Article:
Thousands flee Shan rebel conflict

Many people are unaware of the scale of Myanmar’s rebel armies. Source: Wikimedia


More than 3,000 villagers have fled their homes in war-torn northern Myanmar following clashes between two ethnic minority rebel groups, the United Nations has announced.

The government’s “national ceasefire agreement”, signed in October between the military and only eight of the 22 rebel groups operating in the country, now appears to be falling apart.

Heavy fighting in Shan State broke out earlier this month between the Restoration Council for Shan State (RCSS) and the Ta’ang National Liberation Army (TNLA).

The RCSS is one of the signatories to October’s ceasefire. The violence comes as Myanmar is negotiating the transition from military rule to Aung San Suu Kyi’s National League for Democracy, which won November’s general election.

“We are receiving reports that more than 3,000 people have been displaced in the past week,” said Mark Cutts of the UN’s Office for the Coordination of Humanitarian Affairs.

He said most of those displaced people were sheltering in monasteries in the town of Kyaukme and were depended on aid from domestic charities and the Myanmar Red Cross.

Farhan Haq, the deputy UN spokesperson, said: “The United Nations is liaising closely with the relevant authorities and UN humanitarian staff are assessing the situation to identify gaps and provide further aid if needed. The UN’s priority is to ensure that civilians are protected and that people affected by the conflict receive the humanitarian assistance that they need.”

Kyaukme’s Lower House MP Sai Tun Aung said refugees told him of teachers and pupils fleeing on foot to escape arrests, killings and arson attacks being carried out by “an armed group moving around the region”.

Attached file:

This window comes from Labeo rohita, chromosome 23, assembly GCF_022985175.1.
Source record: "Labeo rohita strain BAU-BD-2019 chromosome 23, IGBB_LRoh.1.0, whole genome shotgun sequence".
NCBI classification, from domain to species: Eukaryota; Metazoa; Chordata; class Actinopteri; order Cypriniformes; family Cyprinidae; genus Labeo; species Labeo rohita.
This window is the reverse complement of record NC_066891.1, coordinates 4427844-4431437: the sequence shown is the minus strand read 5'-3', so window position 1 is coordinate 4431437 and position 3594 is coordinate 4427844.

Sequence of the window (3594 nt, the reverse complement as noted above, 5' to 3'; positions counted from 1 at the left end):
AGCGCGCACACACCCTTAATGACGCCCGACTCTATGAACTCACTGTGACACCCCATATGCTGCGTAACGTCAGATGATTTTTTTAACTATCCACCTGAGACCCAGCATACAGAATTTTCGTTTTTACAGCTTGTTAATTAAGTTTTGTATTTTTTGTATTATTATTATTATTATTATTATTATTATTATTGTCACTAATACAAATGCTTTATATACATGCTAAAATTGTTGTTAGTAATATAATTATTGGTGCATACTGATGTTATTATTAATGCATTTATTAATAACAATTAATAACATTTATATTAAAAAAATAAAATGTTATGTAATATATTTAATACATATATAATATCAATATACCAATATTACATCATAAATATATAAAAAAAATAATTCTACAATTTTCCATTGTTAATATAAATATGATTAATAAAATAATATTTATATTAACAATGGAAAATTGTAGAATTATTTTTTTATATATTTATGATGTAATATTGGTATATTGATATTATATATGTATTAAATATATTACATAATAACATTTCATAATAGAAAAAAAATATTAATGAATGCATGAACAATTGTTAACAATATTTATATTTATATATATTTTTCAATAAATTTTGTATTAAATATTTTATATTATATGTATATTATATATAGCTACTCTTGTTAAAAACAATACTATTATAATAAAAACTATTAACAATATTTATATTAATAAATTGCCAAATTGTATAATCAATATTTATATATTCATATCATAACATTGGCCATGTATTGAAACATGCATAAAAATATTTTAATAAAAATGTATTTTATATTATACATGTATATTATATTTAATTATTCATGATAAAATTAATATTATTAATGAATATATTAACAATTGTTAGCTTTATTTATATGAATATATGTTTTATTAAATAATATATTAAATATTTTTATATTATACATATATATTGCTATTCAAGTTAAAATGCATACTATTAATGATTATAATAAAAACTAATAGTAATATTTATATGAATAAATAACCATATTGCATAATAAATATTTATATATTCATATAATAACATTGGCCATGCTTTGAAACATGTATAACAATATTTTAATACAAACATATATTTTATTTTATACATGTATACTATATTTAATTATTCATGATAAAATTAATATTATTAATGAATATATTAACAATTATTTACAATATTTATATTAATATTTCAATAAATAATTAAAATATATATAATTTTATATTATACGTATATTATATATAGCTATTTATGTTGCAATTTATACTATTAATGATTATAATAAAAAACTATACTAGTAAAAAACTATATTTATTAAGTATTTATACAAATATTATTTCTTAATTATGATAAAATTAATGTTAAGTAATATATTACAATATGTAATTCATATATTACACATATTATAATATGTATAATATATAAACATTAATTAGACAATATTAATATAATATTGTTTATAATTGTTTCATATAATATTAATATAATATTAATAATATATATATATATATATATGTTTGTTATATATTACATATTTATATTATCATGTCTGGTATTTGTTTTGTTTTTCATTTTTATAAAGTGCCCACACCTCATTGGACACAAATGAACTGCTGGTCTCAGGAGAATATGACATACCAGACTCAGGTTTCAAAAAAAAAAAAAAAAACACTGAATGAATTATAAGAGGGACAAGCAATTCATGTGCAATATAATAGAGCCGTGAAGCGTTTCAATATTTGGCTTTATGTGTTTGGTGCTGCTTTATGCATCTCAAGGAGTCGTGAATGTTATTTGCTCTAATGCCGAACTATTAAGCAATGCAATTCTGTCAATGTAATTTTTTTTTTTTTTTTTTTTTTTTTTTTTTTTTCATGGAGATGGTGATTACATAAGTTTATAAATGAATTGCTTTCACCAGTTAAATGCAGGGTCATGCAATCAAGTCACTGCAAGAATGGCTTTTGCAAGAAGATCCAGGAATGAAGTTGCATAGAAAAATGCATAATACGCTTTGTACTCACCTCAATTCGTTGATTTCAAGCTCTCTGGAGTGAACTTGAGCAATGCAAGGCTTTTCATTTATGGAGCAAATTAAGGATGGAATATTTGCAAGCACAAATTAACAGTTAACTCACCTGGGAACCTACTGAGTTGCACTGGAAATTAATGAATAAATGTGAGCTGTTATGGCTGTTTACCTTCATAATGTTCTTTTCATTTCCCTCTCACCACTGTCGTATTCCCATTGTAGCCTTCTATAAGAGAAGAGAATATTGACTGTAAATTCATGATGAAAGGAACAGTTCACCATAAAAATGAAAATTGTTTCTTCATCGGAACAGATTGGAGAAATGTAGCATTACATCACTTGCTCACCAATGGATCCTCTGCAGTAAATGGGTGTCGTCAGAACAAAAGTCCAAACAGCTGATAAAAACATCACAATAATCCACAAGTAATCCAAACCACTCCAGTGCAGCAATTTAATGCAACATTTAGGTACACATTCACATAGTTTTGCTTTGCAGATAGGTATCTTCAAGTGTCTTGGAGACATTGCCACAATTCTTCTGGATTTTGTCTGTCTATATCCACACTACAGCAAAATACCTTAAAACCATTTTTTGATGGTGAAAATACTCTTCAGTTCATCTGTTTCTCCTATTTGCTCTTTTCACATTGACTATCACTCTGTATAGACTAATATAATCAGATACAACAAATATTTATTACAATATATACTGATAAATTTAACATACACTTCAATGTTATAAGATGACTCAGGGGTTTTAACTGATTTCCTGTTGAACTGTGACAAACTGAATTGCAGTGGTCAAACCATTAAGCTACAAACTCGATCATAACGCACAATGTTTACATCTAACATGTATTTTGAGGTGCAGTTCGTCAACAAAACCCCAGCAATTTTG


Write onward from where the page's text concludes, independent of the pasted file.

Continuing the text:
He did say which rebel group was responsible.

Myanmar’s government has tried with limited success to end decades of civil war between the military and the powerful rebel groups.

October’s ceasefire was limited to just eight groups because the government refused to sign peace deals with groups, including the TNLA, that were in conflict with its military at the time.

The RCSS says it wants to hold peace talks with the TNLA, which in turn claims the RCSS moved troops into its territory. Delegations of civilians that have approached the TNLA to negotiate have been taken hostage.

Suu Kyi’s party, which will form a government in April, has the challenge of implementing October’s tattered peace deal, appeasing the groups that did not sign it and satisfying the near universal demands from ethnic minorities for a “federal” system.

The Nobel peace laureate must also maintain her strained relationship with the still hugely powerful military. The military retains control of three major ministries: defence, home affairs and border security. It also makes up 25 per cent of the Parliament with its representatives, providing it with a veto on any constitutional change.